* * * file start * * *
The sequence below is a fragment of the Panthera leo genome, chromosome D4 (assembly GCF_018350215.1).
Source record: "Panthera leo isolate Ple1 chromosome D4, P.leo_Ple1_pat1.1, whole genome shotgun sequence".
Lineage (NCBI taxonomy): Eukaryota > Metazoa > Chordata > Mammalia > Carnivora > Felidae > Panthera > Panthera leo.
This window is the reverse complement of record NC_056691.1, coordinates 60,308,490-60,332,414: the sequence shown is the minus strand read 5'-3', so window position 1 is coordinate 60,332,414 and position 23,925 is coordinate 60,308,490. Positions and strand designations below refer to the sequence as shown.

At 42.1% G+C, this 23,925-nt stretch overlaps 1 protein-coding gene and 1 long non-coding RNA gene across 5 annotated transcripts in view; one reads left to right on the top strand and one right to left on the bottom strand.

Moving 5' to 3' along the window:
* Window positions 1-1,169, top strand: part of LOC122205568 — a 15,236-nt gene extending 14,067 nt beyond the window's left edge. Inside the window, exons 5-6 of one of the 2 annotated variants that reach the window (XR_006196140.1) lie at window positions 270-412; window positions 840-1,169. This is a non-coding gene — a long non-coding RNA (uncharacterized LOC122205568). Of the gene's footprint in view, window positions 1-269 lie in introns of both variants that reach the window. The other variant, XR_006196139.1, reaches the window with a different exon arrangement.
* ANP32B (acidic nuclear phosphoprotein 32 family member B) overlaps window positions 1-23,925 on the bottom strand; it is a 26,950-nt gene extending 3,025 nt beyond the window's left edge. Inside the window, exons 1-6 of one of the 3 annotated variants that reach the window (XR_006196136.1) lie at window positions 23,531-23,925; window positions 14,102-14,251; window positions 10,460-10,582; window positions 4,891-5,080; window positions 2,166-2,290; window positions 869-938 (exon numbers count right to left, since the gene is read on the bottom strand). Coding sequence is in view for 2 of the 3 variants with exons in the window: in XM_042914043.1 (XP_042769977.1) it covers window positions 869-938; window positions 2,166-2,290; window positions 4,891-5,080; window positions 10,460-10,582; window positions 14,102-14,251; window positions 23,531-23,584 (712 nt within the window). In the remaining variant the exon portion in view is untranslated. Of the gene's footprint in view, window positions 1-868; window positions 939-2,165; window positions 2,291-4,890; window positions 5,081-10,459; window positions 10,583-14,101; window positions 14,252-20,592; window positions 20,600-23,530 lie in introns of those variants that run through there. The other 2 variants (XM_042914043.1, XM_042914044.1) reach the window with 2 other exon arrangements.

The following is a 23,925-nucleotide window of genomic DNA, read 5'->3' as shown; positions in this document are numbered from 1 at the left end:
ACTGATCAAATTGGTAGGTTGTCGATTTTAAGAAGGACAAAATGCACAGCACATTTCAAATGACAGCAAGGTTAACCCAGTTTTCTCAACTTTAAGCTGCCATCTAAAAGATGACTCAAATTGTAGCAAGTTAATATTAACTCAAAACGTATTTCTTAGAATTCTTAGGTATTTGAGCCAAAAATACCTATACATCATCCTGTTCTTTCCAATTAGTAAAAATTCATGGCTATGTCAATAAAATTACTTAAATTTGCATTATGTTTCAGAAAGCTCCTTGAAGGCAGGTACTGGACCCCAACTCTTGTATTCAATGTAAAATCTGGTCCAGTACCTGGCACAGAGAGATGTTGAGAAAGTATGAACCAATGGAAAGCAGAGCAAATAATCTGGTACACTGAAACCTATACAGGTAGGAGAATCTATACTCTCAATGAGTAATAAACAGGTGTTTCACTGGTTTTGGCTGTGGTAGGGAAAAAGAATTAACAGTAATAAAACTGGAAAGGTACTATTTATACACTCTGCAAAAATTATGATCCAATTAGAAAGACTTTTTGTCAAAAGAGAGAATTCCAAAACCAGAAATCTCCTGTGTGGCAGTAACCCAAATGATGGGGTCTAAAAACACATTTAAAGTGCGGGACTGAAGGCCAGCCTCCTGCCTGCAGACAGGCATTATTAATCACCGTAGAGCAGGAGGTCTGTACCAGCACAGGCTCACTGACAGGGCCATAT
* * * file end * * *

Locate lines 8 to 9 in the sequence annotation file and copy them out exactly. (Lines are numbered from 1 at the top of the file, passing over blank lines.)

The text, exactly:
* ANP32B (acidic nuclear phosphoprotein 32 family member B) overlaps window positions 1-23,925 on the bottom strand; it is a 26,950-nt gene extending 3,025 nt beyond the window's left edge. Inside the window, exons 1-6 of one of the 3 annotated variants that reach the window (XR_006196136.1) lie at window positions 23,531-23,925; window positions 14,102-14,251; window positions 10,460-10,582; window positions 4,891-5,080; window positions 2,166-2,290; window positions 869-938 (exon numbers count right to left, since the gene is read on the bottom strand). Coding sequence is in view for 2 of the 3 variants with exons in the window: in XM_042914043.1 (XP_042769977.1) it covers window positions 869-938; window positions 2,166-2,290; window positions 4,891-5,080; window positions 10,460-10,582; window positions 14,102-14,251; window positions 23,531-23,584 (712 nt within the window). In the remaining variant the exon portion in view is untranslated. Of the gene's footprint in view, window positions 1-868; window positions 939-2,165; window positions 2,291-4,890; window positions 5,081-10,459; window positions 10,583-14,101; window positions 14,252-20,592; window positions 20,600-23,530 lie in introns of those variants that run through there. The other 2 variants (XM_042914043.1, XM_042914044.1) reach the window with 2 other exon arrangements.

The following is a 23,925-nucleotide window of genomic DNA, read 5'->3' as shown; positions in this document are numbered from 1 at the left end: